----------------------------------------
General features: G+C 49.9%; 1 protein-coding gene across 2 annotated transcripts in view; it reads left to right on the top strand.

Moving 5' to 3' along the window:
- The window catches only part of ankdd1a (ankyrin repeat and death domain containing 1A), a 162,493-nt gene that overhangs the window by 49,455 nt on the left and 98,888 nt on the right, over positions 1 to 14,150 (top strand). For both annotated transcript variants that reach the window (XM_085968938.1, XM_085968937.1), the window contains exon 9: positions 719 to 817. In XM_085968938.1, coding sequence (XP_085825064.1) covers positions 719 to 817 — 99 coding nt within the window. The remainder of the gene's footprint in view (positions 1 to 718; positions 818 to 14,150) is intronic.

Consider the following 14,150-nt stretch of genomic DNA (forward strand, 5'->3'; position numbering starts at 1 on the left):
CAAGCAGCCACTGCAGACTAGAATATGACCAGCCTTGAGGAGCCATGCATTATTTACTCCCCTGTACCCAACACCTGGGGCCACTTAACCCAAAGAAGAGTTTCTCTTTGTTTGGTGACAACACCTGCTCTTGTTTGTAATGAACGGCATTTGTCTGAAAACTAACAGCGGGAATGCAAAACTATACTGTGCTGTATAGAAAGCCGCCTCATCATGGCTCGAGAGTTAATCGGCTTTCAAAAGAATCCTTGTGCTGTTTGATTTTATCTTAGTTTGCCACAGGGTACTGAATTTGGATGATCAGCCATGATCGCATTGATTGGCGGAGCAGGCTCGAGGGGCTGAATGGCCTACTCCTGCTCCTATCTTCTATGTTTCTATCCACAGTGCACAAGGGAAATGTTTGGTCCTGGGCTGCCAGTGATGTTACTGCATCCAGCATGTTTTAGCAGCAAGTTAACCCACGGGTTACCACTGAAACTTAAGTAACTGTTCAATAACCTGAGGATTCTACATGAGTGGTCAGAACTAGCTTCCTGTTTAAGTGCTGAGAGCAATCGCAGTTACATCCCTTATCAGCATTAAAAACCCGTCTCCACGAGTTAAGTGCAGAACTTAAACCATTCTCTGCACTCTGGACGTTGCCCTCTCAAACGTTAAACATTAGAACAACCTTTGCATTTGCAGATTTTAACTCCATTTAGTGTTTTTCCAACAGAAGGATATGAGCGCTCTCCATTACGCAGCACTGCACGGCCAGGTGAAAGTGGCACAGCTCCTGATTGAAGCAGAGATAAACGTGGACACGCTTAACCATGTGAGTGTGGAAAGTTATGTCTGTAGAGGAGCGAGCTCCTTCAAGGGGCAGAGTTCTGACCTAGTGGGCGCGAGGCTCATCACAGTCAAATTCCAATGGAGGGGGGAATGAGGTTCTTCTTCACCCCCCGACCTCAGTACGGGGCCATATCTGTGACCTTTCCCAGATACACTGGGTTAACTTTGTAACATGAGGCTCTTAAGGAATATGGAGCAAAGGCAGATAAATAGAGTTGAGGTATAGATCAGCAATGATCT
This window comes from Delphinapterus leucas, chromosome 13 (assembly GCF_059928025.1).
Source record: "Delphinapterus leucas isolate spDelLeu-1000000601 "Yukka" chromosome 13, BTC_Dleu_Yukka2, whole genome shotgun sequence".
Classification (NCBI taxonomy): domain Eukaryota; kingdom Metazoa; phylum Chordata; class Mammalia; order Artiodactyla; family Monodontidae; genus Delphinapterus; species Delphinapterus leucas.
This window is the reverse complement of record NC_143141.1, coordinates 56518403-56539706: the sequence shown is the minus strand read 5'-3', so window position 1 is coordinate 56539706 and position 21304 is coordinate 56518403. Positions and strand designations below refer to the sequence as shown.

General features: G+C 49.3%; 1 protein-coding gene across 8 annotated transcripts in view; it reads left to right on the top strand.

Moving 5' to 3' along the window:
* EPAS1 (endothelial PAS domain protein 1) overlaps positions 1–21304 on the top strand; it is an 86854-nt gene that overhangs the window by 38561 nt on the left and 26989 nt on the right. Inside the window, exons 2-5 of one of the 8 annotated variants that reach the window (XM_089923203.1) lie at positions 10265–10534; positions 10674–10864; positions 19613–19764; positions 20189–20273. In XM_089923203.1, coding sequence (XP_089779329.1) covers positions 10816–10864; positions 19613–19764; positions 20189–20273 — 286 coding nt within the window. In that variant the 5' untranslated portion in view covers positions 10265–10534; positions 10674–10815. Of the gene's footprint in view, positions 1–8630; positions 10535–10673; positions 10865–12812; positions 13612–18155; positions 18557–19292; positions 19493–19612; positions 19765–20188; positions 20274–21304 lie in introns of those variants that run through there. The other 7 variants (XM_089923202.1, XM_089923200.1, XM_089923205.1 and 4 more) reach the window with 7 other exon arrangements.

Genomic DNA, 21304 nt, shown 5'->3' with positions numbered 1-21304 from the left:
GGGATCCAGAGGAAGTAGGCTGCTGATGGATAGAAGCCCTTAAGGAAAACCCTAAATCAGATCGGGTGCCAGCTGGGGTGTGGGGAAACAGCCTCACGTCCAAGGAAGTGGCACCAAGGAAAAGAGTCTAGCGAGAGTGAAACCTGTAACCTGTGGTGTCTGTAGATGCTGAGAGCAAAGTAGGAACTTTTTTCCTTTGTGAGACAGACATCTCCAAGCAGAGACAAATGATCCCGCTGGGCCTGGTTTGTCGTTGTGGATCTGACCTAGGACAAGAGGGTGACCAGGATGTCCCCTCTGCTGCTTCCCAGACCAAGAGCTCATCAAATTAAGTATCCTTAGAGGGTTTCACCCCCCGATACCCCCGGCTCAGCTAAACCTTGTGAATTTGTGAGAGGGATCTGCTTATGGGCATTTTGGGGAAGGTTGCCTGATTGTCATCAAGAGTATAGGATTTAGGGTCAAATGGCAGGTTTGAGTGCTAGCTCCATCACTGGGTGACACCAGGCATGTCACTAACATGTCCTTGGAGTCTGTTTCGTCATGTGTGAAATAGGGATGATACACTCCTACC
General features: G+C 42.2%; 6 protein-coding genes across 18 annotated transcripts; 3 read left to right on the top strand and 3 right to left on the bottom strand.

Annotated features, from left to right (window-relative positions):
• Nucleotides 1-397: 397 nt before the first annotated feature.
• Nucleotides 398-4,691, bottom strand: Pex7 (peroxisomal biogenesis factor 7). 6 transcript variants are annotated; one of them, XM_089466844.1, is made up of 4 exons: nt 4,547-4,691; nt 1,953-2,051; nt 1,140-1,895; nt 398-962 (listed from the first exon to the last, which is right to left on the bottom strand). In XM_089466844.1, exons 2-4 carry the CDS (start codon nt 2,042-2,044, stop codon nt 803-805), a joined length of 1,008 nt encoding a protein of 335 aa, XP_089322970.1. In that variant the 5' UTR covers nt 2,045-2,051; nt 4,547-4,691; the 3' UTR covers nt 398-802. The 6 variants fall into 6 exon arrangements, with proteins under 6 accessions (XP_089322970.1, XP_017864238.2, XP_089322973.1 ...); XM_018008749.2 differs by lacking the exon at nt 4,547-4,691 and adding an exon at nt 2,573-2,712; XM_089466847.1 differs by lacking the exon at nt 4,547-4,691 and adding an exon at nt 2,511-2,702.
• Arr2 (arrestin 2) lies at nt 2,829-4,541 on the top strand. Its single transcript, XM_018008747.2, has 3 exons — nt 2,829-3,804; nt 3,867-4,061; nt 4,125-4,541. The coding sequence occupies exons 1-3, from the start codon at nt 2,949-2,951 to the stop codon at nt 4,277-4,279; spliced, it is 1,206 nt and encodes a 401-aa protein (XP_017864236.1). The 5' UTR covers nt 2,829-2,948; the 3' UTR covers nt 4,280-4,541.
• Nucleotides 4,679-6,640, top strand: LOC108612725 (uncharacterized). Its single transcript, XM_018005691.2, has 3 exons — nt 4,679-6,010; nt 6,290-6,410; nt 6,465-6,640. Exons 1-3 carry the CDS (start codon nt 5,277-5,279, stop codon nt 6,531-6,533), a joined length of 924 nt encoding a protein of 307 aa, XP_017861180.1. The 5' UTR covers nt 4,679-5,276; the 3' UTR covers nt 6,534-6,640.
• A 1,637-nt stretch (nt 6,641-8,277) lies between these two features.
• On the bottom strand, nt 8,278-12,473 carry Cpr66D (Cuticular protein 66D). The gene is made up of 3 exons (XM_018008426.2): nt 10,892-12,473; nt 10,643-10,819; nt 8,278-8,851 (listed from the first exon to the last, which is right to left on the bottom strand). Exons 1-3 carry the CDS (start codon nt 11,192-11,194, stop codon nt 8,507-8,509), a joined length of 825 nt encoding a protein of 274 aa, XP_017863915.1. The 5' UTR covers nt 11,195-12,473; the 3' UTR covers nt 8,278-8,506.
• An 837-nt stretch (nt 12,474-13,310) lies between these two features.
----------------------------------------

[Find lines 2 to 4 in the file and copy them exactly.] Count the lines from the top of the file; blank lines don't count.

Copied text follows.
Moving 5' to 3' along the window:
- The window catches only part of ankdd1a (ankyrin repeat and death domain containing 1A), a 162,493-nt gene that overhangs the window by 49,455 nt on the left and 98,888 nt on the right, over positions 1 to 14,150 (top strand). For both annotated transcript variants that reach the window (XM_085968938.1, XM_085968937.1), the window contains exon 9: positions 719 to 817. In XM_085968938.1, coding sequence (XP_085825064.1) covers positions 719 to 817 — 99 coding nt within the window. The remainder of the gene's footprint in view (positions 1 to 718; positions 818 to 14,150) is intronic.

Consider the following 14,150-nt stretch of genomic DNA (forward strand, 5'->3'; position numbering starts at 1 on the left):